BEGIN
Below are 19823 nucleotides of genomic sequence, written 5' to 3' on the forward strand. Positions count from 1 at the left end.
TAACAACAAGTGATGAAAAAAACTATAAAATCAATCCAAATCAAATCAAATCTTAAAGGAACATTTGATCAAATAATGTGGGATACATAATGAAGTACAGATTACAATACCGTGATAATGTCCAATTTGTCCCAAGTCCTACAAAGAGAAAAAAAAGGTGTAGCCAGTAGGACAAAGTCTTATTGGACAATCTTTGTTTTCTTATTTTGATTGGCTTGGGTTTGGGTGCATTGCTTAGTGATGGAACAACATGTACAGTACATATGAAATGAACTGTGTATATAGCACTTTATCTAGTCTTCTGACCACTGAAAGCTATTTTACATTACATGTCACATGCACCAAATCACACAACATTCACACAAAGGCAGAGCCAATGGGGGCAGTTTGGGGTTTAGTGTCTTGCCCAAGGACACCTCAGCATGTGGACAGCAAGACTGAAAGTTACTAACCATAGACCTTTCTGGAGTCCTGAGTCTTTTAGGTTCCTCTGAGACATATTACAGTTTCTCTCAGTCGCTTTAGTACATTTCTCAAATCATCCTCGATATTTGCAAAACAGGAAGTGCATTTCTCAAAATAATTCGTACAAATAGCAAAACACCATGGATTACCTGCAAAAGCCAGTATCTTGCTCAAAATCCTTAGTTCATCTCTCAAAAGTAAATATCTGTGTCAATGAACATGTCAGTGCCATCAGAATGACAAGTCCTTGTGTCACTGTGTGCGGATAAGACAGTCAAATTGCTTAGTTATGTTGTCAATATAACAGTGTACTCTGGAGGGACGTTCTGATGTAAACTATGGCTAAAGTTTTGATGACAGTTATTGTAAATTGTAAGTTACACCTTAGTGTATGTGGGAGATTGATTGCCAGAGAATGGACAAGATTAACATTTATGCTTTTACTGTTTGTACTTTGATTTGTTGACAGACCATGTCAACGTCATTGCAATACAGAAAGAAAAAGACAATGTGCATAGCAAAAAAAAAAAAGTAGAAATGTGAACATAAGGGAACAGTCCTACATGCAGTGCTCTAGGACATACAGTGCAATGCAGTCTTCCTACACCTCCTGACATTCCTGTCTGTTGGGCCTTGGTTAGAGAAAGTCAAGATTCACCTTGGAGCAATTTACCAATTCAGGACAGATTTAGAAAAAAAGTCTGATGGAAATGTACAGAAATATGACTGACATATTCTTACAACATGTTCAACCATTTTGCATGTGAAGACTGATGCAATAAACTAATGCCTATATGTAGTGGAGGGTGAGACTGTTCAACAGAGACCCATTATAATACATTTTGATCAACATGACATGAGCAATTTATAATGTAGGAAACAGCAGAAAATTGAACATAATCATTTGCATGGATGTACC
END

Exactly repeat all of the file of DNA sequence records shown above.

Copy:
Below are 19823 nucleotides of genomic sequence, written 5' to 3' on the forward strand. Positions count from 1 at the left end.
TAACAACAAGTGATGAAAAAAACTATAAAATCAATCCAAATCAAATCAAATCTTAAAGGAACATTTGATCAAATAATGTGGGATACATAATGAAGTACAGATTACAATACCGTGATAATGTCCAATTTGTCCCAAGTCCTACAAAGAGAAAAAAAAGGTGTAGCCAGTAGGACAAAGTCTTATTGGACAATCTTTGTTTTCTTATTTTGATTGGCTTGGGTTTGGGTGCATTGCTTAGTGATGGAACAACATGTACAGTACATATGAAATGAACTGTGTATATAGCACTTTATCTAGTCTTCTGACCACTGAAAGCTATTTTACATTACATGTCACATGCACCAAATCACACAACATTCACACAAAGGCAGAGCCAATGGGGGCAGTTTGGGGTTTAGTGTCTTGCCCAAGGACACCTCAGCATGTGGACAGCAAGACTGAAAGTTACTAACCATAGACCTTTCTGGAGTCCTGAGTCTTTTAGGTTCCTCTGAGACATATTACAGTTTCTCTCAGTCGCTTTAGTACATTTCTCAAATCATCCTCGATATTTGCAAAACAGGAAGTGCATTTCTCAAAATAATTCGTACAAATAGCAAAACACCATGGATTACCTGCAAAAGCCAGTATCTTGCTCAAAATCCTTAGTTCATCTCTCAAAAGTAAATATCTGTGTCAATGAACATGTCAGTGCCATCAGAATGACAAGTCCTTGTGTCACTGTGTGCGGATAAGACAGTCAAATTGCTTAGTTATGTTGTCAATATAACAGTGTACTCTGGAGGGACGTTCTGATGTAAACTATGGCTAAAGTTTTGATGACAGTTATTGTAAATTGTAAGTTACACCTTAGTGTATGTGGGAGATTGATTGCCAGAGAATGGACAAGATTAACATTTATGCTTTTACTGTTTGTACTTTGATTTGTTGACAGACCATGTCAACGTCATTGCAATACAGAAAGAAAAAGACAATGTGCATAGCAAAAAAAAAAAAGTAGAAATGTGAACATAAGGGAACAGTCCTACATGCAGTGCTCTAGGACATACAGTGCAATGCAGTCTTCCTACACCTCCTGACATTCCTGTCTGTTGGGCCTTGGTTAGAGAAAGTCAAGATTCACCTTGGAGCAATTTACCAATTCAGGACAGATTTAGAAAAAAAGTCTGATGGAAATGTACAGAAATATGACTGACATATTCTTACAACATGTTCAACCATTTTGCATGTGAAGACTGATGCAATAAACTAATGCCTATATGTAGTGGAGGGTGAGACTGTTCAACAGAGACCCATTATAATACATTTTGATCAACATGACATGAGCAATTTATAATGTAGGAAACAGCAGAAAATTGAACATAATCATTTGCATGGATGTACC